Yes, You CAN Build Your Own Composite Deck

Some think installing their own composite deck is a difficult task to tackle, but as someone who's built his own composite deck, I'm here to tell you it can be done. All it takes is a little preparation, and you, too, can install your own composite deck.

[caption id="" align="alignright" width="300" caption="Catacorner deck frame by Ctd 2005"]Catacorner deck frame by Ctd 2005
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Start by doing some planning with pencil and paper. Then find a deck design tool. On the Fiberon website is the Deck Designer, which allows you to get basic 2D or 3D layouts of your deck plan. You can print a list of all the materials you will need to build your platform and footings, making your trip to your local lumberyard easy and fast, as well as all the locations near you where you can buy Fiberon composite decking.

Most composite decking manufacturers provide instructional videos and installation instructions on their website, which will give you the lowdown on how to build your composite deck. Once you've designed your deck, make sure you have the tools and materials you need, as well as instructions for installing your deck. Now you should be ready to go.

If you've done your homework beforehand, building your composite deck (hopefully with Fiberon) won't require much more than a little time and patience.

Send us pictures of your Fiberon decking and we'll post them to our Facebook Page.

Comments
  • I personally believe that is bad advice, unless you have a skilled trade background or know someone who is skilled trademens to help you.

    Did you do your own crown molding in your house? Decking building is along the same lines a being a trim carpenter.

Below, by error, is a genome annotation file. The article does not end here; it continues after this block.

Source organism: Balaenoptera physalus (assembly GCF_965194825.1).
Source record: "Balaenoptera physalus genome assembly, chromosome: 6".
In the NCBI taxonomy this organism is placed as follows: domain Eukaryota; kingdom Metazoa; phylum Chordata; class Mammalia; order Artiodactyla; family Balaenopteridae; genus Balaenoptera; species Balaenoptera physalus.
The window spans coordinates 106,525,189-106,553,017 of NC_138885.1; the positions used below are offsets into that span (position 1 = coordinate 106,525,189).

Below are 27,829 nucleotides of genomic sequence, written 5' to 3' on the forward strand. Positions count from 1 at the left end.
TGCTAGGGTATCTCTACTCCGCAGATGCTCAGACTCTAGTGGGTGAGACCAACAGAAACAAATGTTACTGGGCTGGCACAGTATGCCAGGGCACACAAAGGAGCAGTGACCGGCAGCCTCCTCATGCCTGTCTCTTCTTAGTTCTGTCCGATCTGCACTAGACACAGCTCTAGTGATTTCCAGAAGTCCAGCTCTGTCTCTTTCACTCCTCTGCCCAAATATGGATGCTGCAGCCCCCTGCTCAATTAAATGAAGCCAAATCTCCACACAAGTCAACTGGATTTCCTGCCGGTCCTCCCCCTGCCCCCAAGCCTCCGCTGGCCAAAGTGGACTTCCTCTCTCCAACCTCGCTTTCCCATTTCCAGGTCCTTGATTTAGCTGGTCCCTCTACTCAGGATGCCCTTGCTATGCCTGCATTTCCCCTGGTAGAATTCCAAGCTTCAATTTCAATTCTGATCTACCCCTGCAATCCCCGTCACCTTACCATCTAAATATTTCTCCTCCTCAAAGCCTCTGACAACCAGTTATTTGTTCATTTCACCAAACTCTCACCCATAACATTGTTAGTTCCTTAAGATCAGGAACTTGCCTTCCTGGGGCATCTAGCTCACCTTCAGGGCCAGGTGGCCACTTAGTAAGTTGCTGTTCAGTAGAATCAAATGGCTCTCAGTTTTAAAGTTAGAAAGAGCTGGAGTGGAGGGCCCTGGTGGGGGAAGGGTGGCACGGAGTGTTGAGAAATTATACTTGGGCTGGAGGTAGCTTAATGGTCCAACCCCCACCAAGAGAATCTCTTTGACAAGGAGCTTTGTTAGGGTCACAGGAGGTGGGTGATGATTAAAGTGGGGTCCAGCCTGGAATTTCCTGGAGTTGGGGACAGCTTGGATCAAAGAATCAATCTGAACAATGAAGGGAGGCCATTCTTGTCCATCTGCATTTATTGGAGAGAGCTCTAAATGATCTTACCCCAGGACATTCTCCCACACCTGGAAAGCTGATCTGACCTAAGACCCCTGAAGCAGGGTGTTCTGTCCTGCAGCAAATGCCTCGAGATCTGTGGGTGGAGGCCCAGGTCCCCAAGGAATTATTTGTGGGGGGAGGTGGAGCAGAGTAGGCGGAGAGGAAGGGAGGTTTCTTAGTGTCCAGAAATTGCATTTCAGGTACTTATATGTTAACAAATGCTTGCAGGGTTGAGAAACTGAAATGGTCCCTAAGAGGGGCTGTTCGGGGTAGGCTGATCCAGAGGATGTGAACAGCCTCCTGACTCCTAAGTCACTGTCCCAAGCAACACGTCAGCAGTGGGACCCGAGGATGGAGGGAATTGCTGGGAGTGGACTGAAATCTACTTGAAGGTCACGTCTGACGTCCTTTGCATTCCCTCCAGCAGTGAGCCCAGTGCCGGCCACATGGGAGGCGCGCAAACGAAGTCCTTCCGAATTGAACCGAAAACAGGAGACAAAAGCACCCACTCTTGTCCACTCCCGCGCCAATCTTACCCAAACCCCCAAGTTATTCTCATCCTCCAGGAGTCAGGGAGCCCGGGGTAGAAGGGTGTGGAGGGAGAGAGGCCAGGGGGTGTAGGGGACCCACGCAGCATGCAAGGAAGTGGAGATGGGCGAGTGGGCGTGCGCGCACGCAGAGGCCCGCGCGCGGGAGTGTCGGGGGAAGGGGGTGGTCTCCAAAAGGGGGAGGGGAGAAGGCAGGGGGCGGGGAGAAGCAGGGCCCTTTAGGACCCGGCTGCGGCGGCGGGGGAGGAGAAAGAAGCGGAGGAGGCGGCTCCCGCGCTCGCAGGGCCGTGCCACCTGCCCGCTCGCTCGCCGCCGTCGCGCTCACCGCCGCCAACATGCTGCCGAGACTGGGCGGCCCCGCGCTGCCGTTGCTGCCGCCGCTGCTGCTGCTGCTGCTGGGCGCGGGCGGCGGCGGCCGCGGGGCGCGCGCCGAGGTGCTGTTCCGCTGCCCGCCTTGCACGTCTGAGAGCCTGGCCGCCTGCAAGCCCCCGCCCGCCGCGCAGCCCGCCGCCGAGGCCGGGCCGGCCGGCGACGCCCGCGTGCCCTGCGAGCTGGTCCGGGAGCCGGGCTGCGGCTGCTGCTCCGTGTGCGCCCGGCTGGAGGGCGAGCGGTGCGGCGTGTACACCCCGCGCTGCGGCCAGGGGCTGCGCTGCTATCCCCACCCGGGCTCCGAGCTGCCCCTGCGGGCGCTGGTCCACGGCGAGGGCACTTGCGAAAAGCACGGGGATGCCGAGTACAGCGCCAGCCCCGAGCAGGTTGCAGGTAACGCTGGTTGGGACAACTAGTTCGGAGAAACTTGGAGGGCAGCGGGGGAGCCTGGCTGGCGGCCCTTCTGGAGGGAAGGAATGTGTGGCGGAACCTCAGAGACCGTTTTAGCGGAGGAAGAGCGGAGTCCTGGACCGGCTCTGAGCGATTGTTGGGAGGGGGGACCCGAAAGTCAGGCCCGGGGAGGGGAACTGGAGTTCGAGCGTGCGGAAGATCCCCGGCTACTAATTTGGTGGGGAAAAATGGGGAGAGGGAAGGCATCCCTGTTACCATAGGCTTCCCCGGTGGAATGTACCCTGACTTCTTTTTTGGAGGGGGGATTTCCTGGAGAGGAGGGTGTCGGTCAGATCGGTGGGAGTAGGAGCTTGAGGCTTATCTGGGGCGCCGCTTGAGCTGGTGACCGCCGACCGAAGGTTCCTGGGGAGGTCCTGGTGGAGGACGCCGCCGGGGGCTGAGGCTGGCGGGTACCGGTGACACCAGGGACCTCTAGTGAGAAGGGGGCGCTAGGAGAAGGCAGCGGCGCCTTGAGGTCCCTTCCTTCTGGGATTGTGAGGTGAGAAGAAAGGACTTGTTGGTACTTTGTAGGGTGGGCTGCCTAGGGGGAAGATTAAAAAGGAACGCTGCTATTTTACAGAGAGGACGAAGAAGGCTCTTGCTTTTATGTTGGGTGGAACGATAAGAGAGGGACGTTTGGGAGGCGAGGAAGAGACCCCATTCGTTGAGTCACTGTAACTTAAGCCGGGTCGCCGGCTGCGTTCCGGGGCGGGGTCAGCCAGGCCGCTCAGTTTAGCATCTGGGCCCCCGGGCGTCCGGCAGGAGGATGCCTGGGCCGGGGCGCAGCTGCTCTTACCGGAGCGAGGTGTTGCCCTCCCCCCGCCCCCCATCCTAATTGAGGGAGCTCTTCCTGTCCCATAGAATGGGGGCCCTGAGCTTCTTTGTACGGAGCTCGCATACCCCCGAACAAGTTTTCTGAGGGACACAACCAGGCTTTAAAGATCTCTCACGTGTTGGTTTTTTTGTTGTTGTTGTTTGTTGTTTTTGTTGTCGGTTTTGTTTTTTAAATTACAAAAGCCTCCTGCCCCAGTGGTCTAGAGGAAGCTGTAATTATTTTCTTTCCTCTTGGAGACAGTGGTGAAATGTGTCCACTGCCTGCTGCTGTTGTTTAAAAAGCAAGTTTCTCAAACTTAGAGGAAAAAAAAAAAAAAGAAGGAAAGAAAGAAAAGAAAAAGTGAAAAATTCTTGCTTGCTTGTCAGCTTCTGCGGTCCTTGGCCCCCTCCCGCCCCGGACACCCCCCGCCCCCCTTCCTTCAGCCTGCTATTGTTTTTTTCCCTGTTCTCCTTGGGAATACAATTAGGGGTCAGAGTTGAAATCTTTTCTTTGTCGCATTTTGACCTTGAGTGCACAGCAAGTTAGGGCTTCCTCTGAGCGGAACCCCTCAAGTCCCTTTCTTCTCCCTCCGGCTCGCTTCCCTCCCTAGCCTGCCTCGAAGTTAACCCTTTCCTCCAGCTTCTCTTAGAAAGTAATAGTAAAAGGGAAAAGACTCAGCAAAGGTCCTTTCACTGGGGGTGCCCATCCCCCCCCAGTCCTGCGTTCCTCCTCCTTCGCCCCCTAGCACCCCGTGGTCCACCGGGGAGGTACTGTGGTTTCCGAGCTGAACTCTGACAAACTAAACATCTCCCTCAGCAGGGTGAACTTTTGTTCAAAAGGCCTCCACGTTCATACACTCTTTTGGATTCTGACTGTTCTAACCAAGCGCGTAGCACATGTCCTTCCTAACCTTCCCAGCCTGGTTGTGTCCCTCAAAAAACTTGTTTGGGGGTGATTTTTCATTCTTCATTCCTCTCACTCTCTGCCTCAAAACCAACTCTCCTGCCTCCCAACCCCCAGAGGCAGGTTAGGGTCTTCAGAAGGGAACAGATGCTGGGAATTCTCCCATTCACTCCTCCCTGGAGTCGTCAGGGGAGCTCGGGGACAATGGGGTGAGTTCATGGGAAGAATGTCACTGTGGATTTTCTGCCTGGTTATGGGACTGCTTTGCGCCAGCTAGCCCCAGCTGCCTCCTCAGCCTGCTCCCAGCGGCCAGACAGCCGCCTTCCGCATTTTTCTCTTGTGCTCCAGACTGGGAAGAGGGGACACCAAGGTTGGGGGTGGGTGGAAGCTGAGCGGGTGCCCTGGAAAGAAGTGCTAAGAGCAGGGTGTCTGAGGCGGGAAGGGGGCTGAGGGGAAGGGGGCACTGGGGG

On top that – Composite/PVC products are very difficult to work with and experience is almost a must when working with them! At $60-$80 a deck board mistakes can add up, not to mention railings and stairs.

  • Hi Bayn, thanks for your comment. We definitely agree that designing and building a composite deck isn’t for everyone. Depending on the project complexity and individual’s expertise, we often recommend starting with our FiberPros. Thanks for reading!

  • It isn’t really bad advice though is it? Not everyone lacks the ability to install their own decking, and better to have plenty of info up to help them on their way ( The Deck Designer is excellent by the way ).
    I have friends who have done things like this without previous experience, knowing they where skilled enough to get the job done, and to take up a new challenge. Mistakes get made by everyone, and problems do get encountered, experienced or not, so what’s wrong with putting up some very informative advice and software to help people do a job as efficiently as possible.

  • John

    I agree with anti slip- building a deck is not a simple task, but with the use of the software, instructional video’s, it is a job that those with some DIY Skills and common sense can get the job done. You have to know how to read a tape measure and measure twice and cut once, but it a job that can provide a great deal of satisfaction and years of enjoyment. BTW, be sure and check to be sure you are complient with building codes and especially HOA’s as no one likes surprises!

  • The only “bad” advice in there is the omission of checking with the local jurisdiction. Anyone thinking about building a deck would be well advised to visit their local building department or checking in to find if your state or county has recommended practices.

    Online deck plan tools won’t give you information about local conditions. Depending on where you are, you may want to have deep footings or pilings to prevent your deck from heaving due to expansive soils or frost. Size of footings or type of footings may need to be different due to soil conditions.

    Lastly is knowing your home. The deck plan software I’ve seen often assumes a ledger is possible, but for many it’s probably not a good idea to rely on a ledger to attach the deck to the home unless you are knowledgeable about construction. Most DIY should probably plan on a free-standing deck that doesn’t rely on the existing structure to provide support for the deck.

  • Pingback: Building A Composite Deck -- Start To Finish | On Board()

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